Then there are students like Brandon Buono, a junior from Brooklyn, who says he spent his first two years at Adelphi, according to Assistant Vice President and Dean of Student Affairs Jeff Kessler, “just going to class and back to the residence hall.” That changed when he took the Leadership Certificate Program at Adelphi. He signed up to be a hall attendant, joined Hall Council and became president, joined the Student Activities Board and the Resident Student Association, participated in alternative spring break and last year assisted on a panel on career building with Emmy Award–winning sportscaster Al Trautwig ’78, ’17 (Hon.).
It takes work to make transformations like these happen. We think it has a lot to do with our small class size (usually about 21), professors who are personally engaged with their students, and the way we approach our students as individuals with unique gifts and strengths. We call it our personalized approach.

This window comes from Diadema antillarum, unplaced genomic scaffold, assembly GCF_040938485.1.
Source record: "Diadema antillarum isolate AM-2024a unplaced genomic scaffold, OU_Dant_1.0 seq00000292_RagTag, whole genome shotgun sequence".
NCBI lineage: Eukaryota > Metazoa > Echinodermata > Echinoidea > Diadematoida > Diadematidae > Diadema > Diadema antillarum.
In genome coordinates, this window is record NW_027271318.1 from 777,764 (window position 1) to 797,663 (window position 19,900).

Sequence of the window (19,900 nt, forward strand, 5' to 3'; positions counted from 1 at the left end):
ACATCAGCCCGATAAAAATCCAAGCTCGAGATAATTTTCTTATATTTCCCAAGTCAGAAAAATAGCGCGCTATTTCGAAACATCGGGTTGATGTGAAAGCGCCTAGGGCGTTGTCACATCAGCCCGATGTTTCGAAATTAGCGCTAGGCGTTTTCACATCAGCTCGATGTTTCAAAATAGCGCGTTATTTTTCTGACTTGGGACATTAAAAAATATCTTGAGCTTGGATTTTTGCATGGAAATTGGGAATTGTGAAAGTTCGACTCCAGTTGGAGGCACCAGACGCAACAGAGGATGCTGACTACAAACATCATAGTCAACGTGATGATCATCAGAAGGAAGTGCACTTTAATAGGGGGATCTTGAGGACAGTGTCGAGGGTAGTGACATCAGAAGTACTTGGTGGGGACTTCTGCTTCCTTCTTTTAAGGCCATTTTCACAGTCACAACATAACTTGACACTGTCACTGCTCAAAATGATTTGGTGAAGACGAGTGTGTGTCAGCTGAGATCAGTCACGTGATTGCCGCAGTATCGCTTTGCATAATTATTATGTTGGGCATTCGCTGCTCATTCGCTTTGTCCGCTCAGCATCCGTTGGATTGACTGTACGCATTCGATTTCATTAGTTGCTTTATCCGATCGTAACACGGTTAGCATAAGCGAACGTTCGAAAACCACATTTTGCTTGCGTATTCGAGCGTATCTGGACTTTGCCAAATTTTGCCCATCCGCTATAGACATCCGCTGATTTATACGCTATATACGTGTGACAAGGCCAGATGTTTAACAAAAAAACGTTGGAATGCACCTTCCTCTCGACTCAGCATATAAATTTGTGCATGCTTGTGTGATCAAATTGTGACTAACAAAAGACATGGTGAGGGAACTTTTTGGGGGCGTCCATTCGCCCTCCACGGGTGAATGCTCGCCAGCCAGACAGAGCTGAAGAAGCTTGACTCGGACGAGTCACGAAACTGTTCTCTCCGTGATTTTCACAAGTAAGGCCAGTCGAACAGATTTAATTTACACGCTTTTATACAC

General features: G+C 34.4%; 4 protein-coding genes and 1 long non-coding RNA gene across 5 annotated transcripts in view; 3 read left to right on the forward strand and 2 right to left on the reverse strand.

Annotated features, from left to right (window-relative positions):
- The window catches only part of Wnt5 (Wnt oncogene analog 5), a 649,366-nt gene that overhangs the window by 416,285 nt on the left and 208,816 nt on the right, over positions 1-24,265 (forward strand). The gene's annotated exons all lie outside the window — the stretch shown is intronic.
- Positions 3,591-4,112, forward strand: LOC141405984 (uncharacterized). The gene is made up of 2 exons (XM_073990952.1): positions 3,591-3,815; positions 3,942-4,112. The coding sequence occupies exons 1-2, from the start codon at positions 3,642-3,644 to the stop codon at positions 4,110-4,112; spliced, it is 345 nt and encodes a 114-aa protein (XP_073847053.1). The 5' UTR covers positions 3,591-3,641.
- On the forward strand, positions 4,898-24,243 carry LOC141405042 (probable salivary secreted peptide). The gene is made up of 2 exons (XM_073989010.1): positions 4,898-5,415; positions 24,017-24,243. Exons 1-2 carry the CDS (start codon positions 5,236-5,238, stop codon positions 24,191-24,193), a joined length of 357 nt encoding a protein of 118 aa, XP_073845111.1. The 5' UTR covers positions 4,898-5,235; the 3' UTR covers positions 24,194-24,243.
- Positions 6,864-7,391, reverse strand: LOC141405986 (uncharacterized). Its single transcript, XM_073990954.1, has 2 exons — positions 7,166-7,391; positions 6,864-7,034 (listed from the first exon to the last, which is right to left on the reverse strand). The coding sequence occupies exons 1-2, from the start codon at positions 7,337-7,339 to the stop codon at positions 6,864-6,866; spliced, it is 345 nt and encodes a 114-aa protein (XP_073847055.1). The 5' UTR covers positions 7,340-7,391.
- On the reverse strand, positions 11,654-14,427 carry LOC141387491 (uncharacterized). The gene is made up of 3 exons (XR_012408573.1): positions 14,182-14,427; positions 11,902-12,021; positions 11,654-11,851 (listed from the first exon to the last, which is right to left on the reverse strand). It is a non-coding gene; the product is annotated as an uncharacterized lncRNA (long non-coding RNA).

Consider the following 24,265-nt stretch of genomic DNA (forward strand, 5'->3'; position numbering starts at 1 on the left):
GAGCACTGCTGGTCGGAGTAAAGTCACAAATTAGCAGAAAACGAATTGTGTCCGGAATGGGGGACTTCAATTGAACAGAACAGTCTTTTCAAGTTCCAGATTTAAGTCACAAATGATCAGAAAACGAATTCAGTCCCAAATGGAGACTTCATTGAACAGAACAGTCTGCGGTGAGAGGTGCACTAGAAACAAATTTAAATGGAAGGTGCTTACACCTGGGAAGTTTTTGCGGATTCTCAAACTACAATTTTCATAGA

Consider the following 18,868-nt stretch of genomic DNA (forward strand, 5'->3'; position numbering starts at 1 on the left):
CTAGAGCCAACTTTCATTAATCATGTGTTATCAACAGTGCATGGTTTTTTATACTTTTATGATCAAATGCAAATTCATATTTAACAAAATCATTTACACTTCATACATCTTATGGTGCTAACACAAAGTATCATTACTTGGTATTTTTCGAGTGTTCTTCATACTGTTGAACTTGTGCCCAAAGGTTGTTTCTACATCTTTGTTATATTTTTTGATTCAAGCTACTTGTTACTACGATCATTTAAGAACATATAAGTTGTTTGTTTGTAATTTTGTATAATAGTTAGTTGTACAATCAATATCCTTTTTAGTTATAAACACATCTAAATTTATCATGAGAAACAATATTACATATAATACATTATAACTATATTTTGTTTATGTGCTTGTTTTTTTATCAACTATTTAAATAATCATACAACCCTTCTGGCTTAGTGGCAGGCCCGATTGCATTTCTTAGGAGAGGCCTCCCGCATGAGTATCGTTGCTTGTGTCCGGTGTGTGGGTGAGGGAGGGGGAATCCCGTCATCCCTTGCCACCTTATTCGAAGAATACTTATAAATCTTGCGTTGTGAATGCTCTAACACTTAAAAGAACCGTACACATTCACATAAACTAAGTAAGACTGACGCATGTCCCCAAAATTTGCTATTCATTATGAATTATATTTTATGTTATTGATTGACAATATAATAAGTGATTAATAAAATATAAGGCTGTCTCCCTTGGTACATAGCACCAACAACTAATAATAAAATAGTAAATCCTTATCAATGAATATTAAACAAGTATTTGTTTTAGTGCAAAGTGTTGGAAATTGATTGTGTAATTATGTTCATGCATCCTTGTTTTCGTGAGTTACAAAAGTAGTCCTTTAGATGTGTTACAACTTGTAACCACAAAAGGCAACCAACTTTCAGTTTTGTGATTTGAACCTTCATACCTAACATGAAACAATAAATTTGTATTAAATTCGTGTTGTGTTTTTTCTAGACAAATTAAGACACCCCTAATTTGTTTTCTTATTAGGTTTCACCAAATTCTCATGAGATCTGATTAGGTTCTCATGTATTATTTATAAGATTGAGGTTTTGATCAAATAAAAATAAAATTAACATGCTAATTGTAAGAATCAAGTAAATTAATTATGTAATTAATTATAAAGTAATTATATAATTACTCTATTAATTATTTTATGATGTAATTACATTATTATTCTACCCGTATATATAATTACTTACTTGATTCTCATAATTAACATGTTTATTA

The transformations continue. Last week, Charlotte, a double stroke survivor, went for her NYU Winthrop Hospital ID badge and is beginning her internship. Tracy is continuing her switch from physics to civil engineering. Yumnah will be fighting to bring wellness to adolescents with trauma. And students at Adelphi—all of them—are finding their own unique paths. 
As I saw once on a dorm poster, “Will it be easy? Nope. Will it be worth it? Absolutely.”
Christine M. Riordan, Ph.D.
Casually Suicidal | Sarah Liberti | TEDxAdelphiUniversity
Watch a TEDx talk, and see how it changes you.
Last year’s speakers captivated our campus. On March 9, TEDx returns with 10 deeply personal conversations about cybersecurity, transgender youth, urban gardens and other topics to illuminate and educate.
Celebrating neurodiversity: Meet Charlotte Champigny, stroke survivor and biology student.